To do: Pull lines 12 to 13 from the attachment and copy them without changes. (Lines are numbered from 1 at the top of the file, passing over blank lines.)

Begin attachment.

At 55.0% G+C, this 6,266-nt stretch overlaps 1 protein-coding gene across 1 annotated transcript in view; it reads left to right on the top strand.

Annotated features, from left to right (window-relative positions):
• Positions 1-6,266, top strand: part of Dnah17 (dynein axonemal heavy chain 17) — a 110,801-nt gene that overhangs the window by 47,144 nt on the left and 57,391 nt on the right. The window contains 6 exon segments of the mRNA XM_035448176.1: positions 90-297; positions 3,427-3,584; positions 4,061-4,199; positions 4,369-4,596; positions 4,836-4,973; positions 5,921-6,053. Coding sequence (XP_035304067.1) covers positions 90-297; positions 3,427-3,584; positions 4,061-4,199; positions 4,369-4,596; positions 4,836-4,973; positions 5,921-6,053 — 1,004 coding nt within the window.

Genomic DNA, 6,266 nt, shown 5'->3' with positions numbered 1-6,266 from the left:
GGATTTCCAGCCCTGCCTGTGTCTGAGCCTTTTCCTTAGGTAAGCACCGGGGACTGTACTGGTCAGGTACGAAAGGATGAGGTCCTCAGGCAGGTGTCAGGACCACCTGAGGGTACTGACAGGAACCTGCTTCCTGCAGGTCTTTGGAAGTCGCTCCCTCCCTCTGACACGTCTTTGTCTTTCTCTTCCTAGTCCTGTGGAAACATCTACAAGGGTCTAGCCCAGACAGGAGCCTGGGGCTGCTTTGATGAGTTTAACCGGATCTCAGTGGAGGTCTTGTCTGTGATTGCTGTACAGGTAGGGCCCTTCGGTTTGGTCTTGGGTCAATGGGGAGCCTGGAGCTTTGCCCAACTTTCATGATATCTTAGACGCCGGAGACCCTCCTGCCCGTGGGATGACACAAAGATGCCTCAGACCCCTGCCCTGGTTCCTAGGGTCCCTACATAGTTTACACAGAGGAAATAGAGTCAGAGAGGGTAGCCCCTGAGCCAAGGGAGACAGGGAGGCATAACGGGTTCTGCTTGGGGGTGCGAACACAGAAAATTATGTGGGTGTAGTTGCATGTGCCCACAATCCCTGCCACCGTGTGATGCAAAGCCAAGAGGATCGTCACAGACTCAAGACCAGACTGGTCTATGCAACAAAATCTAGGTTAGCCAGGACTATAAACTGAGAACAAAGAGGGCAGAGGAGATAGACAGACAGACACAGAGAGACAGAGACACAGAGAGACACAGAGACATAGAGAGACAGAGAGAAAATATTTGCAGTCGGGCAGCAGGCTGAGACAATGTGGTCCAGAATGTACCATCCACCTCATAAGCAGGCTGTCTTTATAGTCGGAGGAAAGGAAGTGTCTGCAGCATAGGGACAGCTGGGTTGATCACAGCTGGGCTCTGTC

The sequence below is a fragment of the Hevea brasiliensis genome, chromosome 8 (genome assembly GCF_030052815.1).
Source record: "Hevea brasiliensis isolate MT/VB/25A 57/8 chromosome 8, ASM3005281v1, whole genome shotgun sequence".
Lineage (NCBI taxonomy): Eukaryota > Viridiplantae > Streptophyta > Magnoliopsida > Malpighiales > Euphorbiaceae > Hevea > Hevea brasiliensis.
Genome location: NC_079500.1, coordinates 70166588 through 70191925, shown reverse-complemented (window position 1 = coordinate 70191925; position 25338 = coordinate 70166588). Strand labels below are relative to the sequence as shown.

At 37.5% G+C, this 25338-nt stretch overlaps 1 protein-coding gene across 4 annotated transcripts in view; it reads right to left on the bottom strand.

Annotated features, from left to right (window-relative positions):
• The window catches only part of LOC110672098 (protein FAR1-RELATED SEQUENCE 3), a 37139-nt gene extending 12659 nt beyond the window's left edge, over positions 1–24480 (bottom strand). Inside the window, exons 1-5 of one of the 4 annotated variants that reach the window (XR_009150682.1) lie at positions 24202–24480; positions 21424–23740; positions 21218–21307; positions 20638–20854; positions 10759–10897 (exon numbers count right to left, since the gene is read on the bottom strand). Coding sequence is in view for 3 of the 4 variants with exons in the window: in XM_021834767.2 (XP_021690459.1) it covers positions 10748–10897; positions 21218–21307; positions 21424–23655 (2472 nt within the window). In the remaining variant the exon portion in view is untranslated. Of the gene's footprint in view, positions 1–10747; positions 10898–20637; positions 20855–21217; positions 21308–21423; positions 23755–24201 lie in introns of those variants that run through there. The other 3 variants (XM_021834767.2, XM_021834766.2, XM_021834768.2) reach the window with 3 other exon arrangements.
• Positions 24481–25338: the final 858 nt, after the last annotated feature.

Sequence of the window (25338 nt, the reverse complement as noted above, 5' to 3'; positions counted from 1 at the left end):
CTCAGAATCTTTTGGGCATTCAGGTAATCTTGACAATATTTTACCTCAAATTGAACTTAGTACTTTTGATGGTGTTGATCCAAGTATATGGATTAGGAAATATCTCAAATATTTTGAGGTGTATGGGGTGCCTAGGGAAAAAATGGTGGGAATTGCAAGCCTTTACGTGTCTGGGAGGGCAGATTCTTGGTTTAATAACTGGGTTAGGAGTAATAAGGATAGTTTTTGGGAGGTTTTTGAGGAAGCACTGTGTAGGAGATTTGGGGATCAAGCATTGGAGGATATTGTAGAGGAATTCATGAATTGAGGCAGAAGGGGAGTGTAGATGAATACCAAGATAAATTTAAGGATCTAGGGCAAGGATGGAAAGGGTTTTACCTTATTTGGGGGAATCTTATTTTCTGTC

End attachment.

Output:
• The window catches only part of LOC110672098 (protein FAR1-RELATED SEQUENCE 3), a 37139-nt gene extending 12659 nt beyond the window's left edge, over positions 1–24480 (bottom strand). Inside the window, exons 1-5 of one of the 4 annotated variants that reach the window (XR_009150682.1) lie at positions 24202–24480; positions 21424–23740; positions 21218–21307; positions 20638–20854; positions 10759–10897 (exon numbers count right to left, since the gene is read on the bottom strand). Coding sequence is in view for 3 of the 4 variants with exons in the window: in XM_021834767.2 (XP_021690459.1) it covers positions 10748–10897; positions 21218–21307; positions 21424–23655 (2472 nt within the window). In the remaining variant the exon portion in view is untranslated. Of the gene's footprint in view, positions 1–10747; positions 10898–20637; positions 20855–21217; positions 21308–21423; positions 23755–24201 lie in introns of those variants that run through there. The other 3 variants (XM_021834767.2, XM_021834766.2, XM_021834768.2) reach the window with 3 other exon arrangements.
• Positions 24481–25338: the final 858 nt, after the last annotated feature.